Should students use pencil or pen when doing math work?
As a parent, I look for two categories of attributes when choosing a school for my child: – Ones which benefit my child directly – Ones which benefit my child indirectly, by helping others (teachers, parents) do their jobs more effectivelySchools that satisfy more of the attributes in both categories are likely to have happier…… Continue reading What A Parent Wants From A School
Long assessments can waste precious class time unless there is much material to be assessed, but shorter assessments (with few questions) can cause small errors to have too big an impact on a student’s grade. For example, consider the following assessment lengths where each question is worth 4 points, and the student has a total…… Continue reading Short Assessment Grading: Add or Average?
Grading using a “percentage of points received” approach can be very discouraging for students and may not fairly reflect a student’s abilities. Assigning either a letter grade or a 4.0 scale grade to each problem, then averaging seems more fair and less discouraging to students who have yet to master topics.
The phrase “Flipped Classroom” is appearing with increasing frequency in publications and blog postings. Yet, it seems to mean different things to different people. Many of the references I see to flipped classrooms are made by people or organizations who have a vested interest in selling goods or services, which probably affects their view of…… Continue reading Flipped Classroom: It’s About Timely Formative Feedback
Grant Wiggins was the keynote speaker last night at the annual “Anja S. Greer Conference on Mathematics, Science and Technology” hosted by Phillips Exeter Academy in Exeter, NH. The focus of his talk was mathematics education, and the points that were noteworthy to me included the following: Increasingly, schools and standards bodies are setting their…… Continue reading Grant Wiggins on Mathematics Education
A recent eSchool News article by Meris Stansbury lists ten skills cited by its readers as being most important for today’s students to acquire: Read Type Write Communicate effectively, and with respect Question Be resourceful Be accountable Know how to learn Think critically Be happy The list is interesting to ponder. I would not argue that any…… Continue reading Ten Skills Every Student Should Learn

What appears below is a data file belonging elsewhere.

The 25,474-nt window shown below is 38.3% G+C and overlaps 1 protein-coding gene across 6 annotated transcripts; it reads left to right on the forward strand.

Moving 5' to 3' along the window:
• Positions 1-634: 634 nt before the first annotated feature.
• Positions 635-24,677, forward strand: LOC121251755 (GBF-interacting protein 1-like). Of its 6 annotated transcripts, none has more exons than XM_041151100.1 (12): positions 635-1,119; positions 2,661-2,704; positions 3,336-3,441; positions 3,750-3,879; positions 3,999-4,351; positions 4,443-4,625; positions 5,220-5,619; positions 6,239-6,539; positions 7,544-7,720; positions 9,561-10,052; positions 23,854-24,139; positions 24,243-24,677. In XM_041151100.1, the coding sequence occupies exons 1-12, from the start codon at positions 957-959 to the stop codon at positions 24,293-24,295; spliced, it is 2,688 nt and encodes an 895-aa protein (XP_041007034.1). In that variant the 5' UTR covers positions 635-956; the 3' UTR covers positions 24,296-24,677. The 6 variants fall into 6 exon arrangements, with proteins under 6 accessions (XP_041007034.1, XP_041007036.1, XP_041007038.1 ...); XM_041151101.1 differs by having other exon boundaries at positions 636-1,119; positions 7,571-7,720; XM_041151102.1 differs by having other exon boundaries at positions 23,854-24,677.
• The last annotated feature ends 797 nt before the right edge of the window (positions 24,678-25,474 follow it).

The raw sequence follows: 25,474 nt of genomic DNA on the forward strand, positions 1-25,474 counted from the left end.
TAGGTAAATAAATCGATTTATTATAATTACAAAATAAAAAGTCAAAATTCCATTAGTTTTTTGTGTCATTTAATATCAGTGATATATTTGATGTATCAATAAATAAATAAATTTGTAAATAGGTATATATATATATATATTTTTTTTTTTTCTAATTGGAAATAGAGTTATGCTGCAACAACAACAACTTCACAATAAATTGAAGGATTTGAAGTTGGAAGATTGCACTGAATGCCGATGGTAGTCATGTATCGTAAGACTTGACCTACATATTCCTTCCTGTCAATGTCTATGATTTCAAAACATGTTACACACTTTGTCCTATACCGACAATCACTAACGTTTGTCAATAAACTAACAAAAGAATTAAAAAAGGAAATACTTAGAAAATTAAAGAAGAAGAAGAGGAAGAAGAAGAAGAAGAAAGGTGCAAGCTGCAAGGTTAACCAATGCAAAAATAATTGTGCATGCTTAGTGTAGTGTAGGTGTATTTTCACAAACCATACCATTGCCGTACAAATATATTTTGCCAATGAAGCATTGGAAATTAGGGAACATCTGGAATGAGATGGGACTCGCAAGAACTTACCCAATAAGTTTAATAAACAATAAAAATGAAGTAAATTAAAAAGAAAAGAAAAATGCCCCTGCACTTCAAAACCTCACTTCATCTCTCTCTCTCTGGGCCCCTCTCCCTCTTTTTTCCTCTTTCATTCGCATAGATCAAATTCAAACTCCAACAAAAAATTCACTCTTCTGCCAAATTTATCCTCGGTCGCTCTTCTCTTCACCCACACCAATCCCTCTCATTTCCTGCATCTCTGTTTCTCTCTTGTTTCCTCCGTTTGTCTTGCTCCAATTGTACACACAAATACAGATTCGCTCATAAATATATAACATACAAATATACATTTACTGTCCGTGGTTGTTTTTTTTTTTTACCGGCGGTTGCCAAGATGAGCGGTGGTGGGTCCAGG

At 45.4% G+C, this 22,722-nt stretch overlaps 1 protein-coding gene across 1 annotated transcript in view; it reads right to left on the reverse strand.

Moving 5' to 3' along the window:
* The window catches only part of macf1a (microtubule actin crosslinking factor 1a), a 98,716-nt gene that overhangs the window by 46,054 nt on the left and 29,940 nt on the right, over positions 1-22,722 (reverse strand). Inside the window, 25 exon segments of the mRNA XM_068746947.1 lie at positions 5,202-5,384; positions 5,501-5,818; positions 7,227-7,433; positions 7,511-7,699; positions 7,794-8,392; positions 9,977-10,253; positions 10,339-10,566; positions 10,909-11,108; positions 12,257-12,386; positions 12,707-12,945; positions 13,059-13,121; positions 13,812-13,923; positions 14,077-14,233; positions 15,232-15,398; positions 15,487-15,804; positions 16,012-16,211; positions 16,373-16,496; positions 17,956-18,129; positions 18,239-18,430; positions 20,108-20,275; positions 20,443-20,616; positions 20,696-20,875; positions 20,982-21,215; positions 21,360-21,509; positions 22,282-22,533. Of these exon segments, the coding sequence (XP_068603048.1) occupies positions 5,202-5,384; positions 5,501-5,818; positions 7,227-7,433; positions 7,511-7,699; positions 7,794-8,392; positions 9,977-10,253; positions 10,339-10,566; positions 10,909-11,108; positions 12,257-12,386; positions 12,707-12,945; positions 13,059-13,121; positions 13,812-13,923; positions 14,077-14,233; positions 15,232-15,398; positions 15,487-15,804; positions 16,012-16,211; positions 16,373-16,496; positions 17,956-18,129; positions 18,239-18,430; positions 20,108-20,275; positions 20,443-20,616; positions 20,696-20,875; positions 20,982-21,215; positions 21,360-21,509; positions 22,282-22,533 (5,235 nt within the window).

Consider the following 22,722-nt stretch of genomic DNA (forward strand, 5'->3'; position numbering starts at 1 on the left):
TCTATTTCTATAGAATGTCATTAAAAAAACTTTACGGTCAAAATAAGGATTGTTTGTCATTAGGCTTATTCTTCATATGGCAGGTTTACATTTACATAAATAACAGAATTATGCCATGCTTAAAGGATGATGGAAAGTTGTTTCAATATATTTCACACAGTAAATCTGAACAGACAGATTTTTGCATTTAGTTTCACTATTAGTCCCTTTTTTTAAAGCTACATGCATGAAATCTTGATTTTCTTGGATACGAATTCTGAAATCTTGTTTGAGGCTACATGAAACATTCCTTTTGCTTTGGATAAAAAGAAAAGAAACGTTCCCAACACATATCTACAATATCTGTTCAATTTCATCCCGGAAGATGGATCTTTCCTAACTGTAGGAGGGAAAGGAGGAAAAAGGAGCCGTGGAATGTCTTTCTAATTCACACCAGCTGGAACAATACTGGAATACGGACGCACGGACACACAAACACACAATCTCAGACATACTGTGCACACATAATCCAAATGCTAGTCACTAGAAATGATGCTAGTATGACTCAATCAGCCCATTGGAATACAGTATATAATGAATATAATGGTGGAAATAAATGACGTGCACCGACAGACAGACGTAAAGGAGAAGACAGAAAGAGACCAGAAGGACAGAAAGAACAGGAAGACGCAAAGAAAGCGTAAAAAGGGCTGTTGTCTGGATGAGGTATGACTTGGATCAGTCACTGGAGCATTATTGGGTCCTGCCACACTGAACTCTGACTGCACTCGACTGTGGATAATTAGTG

Steve Jobs spoke at the Stanford Commencement ceremonies in 2005. While his speech lasted only 15 minutes, it contains some wonderful advice – so I encourage you to click on this link to watch it. He will be sorely missed.
An article in The Washington Monthly titled “The College For-profits Should Fear” describes the founding and growth of Western Governors University. It uses an on-line model with some twists: Course credits based on assessments completed. If you pass the final assessment, you get credit for the course… even if you just took the initial course…… Continue reading Cost effective adult education: might it influence secondary education?
People, both as children and adults, are constantly learning new things. The more actively engaged in the learning process they are, the more likely they are to learn something well and retain that knowledge. So what exactly is the person “teaching” a course doing? Their title implies that they are somehow loading knowledge into student brains.…… Continue reading “Teacher” is an inaccurate title
An idea for scheduling changes that could make it easier to add greater depth to curriculum. By offering a series of “challenges” to students in a planned way, can we keep the work load sane while improving student outcomes?
Many widely used math textbooks seem written for a traditional “lecture-style” teacher. They can be challenging to teach from if you are trying to reduce time spent “talking at” the class.Some of the NSF-funded mathematics texts published over the past decade make it much easier for a teacher to avoid lecture mode, but:- from a…… Continue reading Lecturing: There Are Better Ways ToTeach
Mathematics does not need to be taught in isolation, but can be taught in conjunction with other subjects. What might such an approach look like?
The 2011 Anja S. Greer Conference on Secondary School Mathematics at Phillips Exeter Academy provided many opportunities to hears others’ ideas about the purpose of our High School Mathematics Curriculum. Some of the statements I noted were (with apologies that none are exact quotes, and my lack of attribution on some): In life, not to mention just…… Continue reading The Purpose of High School Mathematics
Nils Ahbel of Deerfield Academy gave a thought provoking presentation at the 2011 Anja S. Greer Conference on Secondary School Mathematics (held at Phillips Exeter Academy in Exeter, NH) on the history and potential future of the American High School mathematics curriculum. The Prezi that he used to illustrate his talk can be found here. As I recall,…… Continue reading Re-thinking Our High School Math Curriculum